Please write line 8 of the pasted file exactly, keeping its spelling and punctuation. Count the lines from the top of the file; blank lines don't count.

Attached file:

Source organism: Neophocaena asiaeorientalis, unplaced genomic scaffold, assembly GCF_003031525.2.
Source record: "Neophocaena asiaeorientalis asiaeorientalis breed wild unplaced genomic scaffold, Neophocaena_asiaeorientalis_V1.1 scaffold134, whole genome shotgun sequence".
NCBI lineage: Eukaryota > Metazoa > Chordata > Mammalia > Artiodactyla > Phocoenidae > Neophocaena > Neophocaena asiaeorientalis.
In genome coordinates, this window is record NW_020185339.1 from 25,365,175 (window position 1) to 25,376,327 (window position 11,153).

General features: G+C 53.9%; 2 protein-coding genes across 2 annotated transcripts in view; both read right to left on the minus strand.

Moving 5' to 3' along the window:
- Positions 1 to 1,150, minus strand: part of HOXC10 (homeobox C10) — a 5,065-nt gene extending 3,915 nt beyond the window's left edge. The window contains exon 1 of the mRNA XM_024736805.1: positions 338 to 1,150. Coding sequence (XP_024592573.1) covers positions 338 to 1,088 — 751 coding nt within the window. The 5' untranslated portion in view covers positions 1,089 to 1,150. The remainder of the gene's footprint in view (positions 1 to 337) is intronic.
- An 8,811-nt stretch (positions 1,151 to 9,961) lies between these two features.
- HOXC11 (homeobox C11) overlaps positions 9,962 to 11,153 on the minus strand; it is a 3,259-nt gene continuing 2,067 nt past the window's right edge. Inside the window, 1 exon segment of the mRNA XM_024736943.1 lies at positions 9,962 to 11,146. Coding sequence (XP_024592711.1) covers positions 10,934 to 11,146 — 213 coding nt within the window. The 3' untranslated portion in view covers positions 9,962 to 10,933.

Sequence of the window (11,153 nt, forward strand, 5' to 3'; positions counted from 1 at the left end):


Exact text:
- An 8,811-nt stretch (positions 1,151 to 9,961) lies between these two features.